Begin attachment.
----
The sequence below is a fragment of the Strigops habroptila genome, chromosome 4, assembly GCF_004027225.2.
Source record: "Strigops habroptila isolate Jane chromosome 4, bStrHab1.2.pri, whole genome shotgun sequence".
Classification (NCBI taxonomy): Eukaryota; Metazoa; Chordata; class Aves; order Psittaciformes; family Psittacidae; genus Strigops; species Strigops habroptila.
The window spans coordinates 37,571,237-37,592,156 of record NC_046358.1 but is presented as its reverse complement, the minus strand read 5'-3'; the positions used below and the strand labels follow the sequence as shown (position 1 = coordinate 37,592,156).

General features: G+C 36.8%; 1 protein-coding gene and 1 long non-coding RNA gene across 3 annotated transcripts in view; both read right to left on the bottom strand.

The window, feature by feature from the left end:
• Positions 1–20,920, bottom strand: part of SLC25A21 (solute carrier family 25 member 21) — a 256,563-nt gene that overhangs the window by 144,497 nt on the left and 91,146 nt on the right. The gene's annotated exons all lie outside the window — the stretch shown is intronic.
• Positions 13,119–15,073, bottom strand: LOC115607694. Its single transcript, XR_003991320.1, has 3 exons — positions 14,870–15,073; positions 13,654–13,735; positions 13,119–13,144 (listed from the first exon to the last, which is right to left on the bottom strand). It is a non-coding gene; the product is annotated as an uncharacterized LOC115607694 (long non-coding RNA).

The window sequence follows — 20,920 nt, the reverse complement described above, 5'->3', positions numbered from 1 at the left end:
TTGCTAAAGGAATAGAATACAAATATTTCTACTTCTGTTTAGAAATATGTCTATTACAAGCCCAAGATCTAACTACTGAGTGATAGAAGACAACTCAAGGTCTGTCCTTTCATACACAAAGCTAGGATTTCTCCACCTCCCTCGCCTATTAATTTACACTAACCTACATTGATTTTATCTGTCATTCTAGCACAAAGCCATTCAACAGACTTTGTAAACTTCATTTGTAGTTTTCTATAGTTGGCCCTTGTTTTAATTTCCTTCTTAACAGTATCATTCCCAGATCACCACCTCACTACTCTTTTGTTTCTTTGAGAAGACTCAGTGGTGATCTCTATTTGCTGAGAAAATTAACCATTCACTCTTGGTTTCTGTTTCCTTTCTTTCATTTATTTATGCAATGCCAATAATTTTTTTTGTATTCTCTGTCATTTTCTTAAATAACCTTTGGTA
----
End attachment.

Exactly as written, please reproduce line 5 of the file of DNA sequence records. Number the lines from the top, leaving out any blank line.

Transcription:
General features: G+C 36.8%; 1 protein-coding gene and 1 long non-coding RNA gene across 3 annotated transcripts in view; both read right to left on the bottom strand.